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NGO raises the alarm on Childhood cancer in Nigeria

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Godsgift Onyedinefu

A Non Governmental Organization, Project PINK BLUE has raised the alarm on the prevailing cases of cancer among Children and adolescents in the country.

The Executive Director, project PINK BLUE, Runcie Chidebe in a statement made available to journalists in Abuja said Childhood cancer is often left on the back burner, because people have subconsciously concluded in
their minds that cancer is a disease of the ageing population.

He stressed that most people do not know that children also have cancer. He said Many people assume that it is only adult women and men that are diagnosed of cancer.

Chidebe, quoting the World Health Organization (WHO) said cancer
is a leading cause of death for children and adolescents globally.

“Cancer which affects children between the ages of 0 and 19 is generally referred to as childhood cancer. Approximately 300,000 children around the world aged between 0 and 19 years are diagnosed with cancer annually.”

The Executive Director however regretted that, unlike adult cancer, childhood cancer cannot be prevented or screened. and is more so unfortunate in low- and middle-income countries (LMICs).

He revealed that in Nigeria, 80% of diagnosed cases cannot be cured compared to 20% in high income countries (HICs).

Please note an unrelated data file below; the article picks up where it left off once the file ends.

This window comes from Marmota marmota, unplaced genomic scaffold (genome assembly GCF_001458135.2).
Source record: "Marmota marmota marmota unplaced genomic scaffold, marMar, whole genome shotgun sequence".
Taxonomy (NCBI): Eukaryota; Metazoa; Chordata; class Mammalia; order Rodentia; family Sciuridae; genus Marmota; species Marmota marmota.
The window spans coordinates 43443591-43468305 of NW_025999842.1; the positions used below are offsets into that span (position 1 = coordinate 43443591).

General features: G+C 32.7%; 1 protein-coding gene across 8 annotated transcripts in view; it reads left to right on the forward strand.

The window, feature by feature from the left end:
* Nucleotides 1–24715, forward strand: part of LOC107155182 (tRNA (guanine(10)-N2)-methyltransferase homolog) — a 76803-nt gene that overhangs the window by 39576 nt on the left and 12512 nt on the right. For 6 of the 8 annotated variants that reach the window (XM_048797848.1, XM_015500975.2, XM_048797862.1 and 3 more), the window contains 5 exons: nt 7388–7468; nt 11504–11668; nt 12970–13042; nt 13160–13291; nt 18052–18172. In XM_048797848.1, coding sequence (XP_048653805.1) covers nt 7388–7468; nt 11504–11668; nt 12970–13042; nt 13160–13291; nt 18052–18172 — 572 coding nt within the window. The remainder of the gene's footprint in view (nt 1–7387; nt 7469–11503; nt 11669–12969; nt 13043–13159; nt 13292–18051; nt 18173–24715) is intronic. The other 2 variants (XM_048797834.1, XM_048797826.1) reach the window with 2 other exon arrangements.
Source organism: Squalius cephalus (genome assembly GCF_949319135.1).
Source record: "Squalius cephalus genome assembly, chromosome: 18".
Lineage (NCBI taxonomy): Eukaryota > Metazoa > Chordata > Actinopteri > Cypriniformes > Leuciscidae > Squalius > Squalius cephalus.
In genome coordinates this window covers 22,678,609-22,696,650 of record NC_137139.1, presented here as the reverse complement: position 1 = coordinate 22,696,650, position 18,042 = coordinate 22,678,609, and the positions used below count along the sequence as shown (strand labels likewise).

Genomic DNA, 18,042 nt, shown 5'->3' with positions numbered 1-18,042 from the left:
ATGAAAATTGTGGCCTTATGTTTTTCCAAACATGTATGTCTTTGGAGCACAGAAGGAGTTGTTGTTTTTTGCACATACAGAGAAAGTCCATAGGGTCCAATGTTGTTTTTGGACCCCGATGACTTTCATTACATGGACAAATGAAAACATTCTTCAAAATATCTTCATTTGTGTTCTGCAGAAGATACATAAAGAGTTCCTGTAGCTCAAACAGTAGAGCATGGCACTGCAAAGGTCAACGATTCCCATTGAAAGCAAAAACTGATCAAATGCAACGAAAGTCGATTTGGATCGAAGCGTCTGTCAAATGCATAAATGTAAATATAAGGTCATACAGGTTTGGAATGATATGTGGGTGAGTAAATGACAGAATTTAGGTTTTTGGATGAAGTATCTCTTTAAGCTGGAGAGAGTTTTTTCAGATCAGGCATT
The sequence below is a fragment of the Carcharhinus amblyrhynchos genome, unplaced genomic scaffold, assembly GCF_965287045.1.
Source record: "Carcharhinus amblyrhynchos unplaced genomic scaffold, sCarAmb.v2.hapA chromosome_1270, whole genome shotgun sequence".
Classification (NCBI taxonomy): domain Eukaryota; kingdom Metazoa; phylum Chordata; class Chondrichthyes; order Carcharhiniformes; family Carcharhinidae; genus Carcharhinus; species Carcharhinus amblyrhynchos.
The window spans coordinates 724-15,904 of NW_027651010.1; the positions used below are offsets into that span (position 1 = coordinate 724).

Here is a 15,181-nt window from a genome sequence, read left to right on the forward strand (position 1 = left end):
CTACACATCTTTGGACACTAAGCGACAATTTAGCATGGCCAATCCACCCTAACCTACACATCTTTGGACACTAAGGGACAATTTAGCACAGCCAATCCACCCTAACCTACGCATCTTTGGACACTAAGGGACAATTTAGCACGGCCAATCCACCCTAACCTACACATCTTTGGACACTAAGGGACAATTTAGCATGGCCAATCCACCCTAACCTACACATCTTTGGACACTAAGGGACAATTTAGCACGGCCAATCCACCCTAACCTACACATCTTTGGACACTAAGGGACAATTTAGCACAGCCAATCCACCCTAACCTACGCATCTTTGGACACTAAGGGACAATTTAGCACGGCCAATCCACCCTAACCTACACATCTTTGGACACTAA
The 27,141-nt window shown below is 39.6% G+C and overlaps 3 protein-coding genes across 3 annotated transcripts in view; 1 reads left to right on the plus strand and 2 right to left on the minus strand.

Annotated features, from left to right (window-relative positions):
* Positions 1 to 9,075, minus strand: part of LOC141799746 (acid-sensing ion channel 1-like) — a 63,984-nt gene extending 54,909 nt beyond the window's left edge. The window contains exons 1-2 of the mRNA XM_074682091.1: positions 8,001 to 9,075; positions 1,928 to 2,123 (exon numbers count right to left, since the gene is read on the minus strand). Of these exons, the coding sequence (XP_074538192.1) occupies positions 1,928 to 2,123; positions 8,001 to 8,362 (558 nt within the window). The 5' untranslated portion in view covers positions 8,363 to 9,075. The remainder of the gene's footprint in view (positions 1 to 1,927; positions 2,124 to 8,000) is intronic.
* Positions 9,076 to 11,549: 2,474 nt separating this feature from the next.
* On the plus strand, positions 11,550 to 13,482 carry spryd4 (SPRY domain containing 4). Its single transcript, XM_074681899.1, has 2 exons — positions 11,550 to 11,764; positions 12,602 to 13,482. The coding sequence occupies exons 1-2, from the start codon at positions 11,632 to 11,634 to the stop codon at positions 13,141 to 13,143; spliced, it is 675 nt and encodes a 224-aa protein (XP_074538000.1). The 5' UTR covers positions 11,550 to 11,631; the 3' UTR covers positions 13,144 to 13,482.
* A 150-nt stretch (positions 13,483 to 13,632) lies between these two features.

He streesed that Improving outcomes of childhood cancer requires really accurate early diagnosis followed by prompt treatment.

“Good news is childhood cancer can be treated with most generic forms of treatment and is usually less costly compared toadult cancer,” he said.

He added, “Avoidable deaths from childhood cancers in LMICs result from lack of diagnosis, misdiagnosis or delayed diagnosis, poor access to cancer care, poverty, abandonment of treatment,
death from toxicity, and higher rates of relapse.

“Childhood cancer data systems are needed to drive continuous improvements in the quality of care, and to drive policy decisions.”

To this end, Chidebe called for more awareness on the disease.

He said, “there is little information as it regards childhood cancer in Nigeria. We need to deliberately organize awareness and data so as to be able to face this challenge head-on. If we achieve success in curbing adult cancers but not children cancer in Nigeria, we cannot
say we are successful.”

He added, “Childhood cancer is as real as adult cancer and can only be stopped if detected on time. We urge parents to report any anomalies in their children to
hospitals for proper care.”

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